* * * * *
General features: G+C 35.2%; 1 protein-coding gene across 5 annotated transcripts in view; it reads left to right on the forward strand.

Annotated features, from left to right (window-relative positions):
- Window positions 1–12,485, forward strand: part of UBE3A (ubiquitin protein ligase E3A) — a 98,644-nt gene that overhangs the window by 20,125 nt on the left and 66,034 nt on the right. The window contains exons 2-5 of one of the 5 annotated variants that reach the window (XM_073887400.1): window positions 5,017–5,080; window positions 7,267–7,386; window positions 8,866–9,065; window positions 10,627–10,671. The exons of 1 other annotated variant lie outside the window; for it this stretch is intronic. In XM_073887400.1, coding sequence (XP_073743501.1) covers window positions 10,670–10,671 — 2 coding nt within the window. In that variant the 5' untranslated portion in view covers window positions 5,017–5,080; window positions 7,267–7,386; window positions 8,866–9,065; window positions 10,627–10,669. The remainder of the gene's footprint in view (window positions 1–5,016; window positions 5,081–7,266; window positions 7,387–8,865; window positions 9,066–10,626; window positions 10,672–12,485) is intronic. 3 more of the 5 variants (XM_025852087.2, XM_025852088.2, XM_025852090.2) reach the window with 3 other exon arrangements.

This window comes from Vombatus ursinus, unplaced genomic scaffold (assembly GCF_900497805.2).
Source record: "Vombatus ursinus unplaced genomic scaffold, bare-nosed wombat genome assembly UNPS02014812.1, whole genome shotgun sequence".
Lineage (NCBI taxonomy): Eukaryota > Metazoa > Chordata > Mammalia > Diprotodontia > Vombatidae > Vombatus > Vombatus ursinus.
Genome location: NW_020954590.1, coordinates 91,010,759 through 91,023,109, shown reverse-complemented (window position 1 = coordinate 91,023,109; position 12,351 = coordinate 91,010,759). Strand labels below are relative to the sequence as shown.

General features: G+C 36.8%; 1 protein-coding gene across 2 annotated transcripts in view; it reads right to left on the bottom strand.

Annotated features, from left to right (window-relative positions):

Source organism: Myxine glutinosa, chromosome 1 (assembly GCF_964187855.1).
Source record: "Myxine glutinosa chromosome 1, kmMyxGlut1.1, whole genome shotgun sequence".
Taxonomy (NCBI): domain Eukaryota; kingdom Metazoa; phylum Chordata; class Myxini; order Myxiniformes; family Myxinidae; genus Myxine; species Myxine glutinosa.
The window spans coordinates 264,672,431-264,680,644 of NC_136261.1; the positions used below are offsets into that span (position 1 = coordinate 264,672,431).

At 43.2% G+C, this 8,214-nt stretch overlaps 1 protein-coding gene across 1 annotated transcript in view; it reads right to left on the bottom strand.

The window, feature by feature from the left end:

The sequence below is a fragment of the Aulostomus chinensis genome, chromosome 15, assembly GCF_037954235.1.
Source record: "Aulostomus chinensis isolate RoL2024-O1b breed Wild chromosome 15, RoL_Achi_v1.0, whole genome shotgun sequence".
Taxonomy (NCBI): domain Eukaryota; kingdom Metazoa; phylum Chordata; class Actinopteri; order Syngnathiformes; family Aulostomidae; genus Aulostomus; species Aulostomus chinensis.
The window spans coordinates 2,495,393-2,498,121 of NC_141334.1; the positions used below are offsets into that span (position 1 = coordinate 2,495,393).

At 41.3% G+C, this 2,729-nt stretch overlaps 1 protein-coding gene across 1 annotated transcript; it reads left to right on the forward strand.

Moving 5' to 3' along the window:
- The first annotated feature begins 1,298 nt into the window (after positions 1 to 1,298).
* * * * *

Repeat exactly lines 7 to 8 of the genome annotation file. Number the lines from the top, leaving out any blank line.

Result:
Genome location: NW_020954590.1, coordinates 91,010,759 through 91,023,109, shown reverse-complemented (window position 1 = coordinate 91,023,109; position 12,351 = coordinate 91,010,759). Strand labels below are relative to the sequence as shown.

General features: G+C 36.8%; 1 protein-coding gene across 2 annotated transcripts in view; it reads right to left on the bottom strand.